Presentation on theme: "Human Rights, Constitutions and Austerity Professor Aoife Nolan"— Presentation transcript:
Human Rights, Constitutions and Austerity Professor Aoife Nolan
What is the Purpose of Putting Economic and Social Rights (ESR) in a Constitution? The purpose of having economic and social rights (or, indeed, any rights) in a constitution is to serve as a mandate for ALL branches of government. – “The State”/“organs of state” who is/are obliged to give effect to constitutional rights under the Irish Constitution is/are made up of legislature, executive and judiciary Constitutional rights (including ESR) should provide framework for all areas of state action and policymaking – not just ‘traditional’ HR areas
What is the Purpose of Putting Economic and Social Rights (ESR) in a Constitution? The primary responsibility for protecting and implementing ESR lies with the elected branches of government – Practical: these are the branches with the ‘purse’ and the ‘sword’ – Legitimate: these are the branches that are directly accountable to the electorate Our domestic experience shows that the Directive Principles (Article 45) which have clear implications for the enjoyment of ESR have not served as effective mandates for state action – Issue of lack of enforceability
A Misplaced Obsession with the Courts Whether domestically or comparatively, the constitutionalisation of ESR has NOT entailed courts assuming the role of primary law or policymakers with regard to economic and social rights policy issues. – This is true even of countries where there is extensive ESR constitutionalisation and adjudication →This is also true in contexts of economic crisis and austerity That is not to say that judicial decisions won’t impact on social and economic policy or distributive justice issues but they do so already! (E.g., decisions on tax law, Re Article 26 of the Constitution and the Health Amendment Bill (No.2) Bill 2004 decision)
So, What Do the Courts Do? As with constitutional civil and political rights, the Courts have a reactive role with regard to ESR protection → Courts only enter the picture in the case of governmental failure to give effect to ESR. The judicial function re. ESR is – To hold the elected branches of government to account for their ESR obligations under the Constitution – To ensure that ESR are vindicated and that ESR-right- holders are provided with effective remedies where violations occur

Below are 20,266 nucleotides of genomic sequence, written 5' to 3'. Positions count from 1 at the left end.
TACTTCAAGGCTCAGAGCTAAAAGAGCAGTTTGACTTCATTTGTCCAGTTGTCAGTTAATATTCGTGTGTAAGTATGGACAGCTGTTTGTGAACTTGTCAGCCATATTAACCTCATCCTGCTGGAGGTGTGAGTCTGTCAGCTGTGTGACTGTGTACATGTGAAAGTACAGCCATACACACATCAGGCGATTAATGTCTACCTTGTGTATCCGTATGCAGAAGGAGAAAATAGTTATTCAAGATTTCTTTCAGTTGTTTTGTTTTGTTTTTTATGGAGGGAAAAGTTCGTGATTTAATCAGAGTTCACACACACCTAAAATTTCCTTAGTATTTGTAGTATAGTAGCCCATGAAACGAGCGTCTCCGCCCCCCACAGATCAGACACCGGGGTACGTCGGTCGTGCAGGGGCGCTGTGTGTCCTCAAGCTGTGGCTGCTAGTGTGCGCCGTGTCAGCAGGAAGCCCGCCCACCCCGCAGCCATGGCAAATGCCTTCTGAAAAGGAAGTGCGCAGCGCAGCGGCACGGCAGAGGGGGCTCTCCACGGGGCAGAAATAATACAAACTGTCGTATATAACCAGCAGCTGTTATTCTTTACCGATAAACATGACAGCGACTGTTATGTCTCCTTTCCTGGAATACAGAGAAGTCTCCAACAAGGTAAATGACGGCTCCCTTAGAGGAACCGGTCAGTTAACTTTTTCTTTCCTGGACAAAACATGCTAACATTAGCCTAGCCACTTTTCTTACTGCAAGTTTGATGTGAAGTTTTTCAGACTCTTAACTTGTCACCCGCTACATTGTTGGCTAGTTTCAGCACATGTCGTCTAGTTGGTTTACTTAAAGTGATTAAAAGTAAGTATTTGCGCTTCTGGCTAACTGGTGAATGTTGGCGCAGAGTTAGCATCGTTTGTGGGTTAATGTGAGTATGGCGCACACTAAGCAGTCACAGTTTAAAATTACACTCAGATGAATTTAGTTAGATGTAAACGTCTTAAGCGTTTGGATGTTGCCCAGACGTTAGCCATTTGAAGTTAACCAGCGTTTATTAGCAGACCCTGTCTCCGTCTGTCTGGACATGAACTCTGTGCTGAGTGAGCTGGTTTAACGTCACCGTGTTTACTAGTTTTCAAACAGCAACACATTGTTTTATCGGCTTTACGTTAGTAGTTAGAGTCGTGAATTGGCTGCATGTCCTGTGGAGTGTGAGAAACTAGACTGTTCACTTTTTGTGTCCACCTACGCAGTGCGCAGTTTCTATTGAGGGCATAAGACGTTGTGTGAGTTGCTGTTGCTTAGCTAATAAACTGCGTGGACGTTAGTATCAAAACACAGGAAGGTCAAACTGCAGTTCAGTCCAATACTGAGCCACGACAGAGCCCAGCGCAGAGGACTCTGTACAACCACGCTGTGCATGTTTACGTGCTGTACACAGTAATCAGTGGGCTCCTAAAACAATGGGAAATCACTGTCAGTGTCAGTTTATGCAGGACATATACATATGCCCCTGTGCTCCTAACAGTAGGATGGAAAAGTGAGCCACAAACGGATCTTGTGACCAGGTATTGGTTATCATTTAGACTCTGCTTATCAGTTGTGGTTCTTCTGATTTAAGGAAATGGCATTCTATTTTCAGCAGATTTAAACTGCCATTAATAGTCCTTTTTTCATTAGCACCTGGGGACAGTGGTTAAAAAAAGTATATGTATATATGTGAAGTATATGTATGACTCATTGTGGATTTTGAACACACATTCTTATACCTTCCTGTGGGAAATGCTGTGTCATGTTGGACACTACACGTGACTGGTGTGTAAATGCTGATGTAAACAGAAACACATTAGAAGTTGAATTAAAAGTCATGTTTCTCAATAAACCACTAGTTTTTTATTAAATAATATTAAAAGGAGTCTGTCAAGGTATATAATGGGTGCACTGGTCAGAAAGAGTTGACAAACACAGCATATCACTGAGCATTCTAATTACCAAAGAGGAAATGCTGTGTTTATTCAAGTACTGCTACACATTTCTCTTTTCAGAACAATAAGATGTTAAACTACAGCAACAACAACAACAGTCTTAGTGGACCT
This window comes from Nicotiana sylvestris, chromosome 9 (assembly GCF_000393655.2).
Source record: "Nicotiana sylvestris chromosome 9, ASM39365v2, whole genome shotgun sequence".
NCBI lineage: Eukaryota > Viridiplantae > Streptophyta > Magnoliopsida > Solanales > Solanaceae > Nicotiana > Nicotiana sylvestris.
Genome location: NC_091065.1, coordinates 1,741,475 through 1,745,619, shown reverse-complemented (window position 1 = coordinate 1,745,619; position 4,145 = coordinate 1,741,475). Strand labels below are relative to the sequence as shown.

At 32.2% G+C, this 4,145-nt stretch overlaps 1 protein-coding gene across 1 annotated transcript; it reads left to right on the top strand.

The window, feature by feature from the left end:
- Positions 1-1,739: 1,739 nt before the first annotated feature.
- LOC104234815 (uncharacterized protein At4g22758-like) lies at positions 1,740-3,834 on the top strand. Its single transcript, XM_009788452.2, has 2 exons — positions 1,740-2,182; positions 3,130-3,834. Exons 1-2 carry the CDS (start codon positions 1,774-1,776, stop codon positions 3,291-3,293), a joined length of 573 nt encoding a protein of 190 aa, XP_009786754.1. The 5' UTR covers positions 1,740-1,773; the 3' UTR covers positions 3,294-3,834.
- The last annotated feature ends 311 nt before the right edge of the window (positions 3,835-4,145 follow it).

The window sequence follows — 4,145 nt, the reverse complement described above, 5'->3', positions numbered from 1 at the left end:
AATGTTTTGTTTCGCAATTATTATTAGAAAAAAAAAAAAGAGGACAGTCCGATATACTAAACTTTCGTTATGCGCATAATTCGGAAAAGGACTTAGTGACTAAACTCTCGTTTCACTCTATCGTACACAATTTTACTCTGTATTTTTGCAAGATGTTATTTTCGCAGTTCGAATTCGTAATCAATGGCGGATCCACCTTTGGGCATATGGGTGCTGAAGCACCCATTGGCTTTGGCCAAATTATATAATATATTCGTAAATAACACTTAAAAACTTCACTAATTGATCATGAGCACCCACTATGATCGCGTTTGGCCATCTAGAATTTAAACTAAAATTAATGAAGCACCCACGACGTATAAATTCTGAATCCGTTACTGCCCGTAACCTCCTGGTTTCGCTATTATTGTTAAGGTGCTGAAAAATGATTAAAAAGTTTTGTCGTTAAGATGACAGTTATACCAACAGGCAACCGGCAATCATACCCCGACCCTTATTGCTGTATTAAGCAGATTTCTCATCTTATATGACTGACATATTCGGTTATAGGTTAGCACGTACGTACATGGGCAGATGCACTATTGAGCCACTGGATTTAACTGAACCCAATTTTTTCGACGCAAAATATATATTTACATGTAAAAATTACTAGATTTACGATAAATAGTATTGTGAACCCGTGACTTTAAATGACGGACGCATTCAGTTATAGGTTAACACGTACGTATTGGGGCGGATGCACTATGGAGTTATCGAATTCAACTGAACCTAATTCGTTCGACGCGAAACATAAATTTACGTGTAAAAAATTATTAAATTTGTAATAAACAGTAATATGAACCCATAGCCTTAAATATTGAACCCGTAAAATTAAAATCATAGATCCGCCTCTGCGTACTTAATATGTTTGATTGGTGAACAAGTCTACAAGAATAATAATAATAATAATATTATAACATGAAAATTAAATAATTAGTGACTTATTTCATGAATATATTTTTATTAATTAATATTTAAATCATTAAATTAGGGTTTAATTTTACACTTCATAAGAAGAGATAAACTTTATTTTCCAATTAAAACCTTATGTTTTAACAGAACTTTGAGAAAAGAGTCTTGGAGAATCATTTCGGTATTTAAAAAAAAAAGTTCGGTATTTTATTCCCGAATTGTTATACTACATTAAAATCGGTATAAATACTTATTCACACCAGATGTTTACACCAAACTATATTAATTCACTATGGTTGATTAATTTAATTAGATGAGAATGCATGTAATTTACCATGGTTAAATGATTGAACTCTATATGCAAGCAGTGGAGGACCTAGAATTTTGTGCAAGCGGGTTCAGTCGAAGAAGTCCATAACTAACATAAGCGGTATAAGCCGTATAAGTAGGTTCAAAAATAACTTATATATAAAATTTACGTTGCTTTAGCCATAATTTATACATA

What Do We See Elsewhere? Hungary: A measure directed at implementing cuts to social benefits required by the IMF was found to be ‘unconstitutionally disproportionate’ (Constitutional Court, Decision 43/1995) This was because: – The measure failed to protect vulnerable groups – Benefits and their related expectations could not be substantially altered overnight or without sufficient reason, thus special reasons were needed for changes to be instigated without a transition period. – With regard to social security benefits where the insurance element has a role to play, the constitutionality of the reduction or termination of benefits should be evaluated according to the criteria of protection of property.
What Do We See Elsewhere? Latvia: Legislation providing for reductions in pensions was passed in an effort to reduce the State’s budget deficit (Constitutional Court, Case No (2009)). The Court found the law unconstitutional and in violation of an individual's right to a pension as: – State hadn’t considered other less restrictive alternatives – Law hadn’t provided an adequate transition period before new scheme took effect – Law hadn’t included a plan for future compensation of the reduced pensions Court noted minimum essential levels must be guaranteed irrespective of resources and vulnerable groups such as pensioners must be particularly protected Court Court stated that loan conditions ‘cannot replace the rights established by the Constitution’.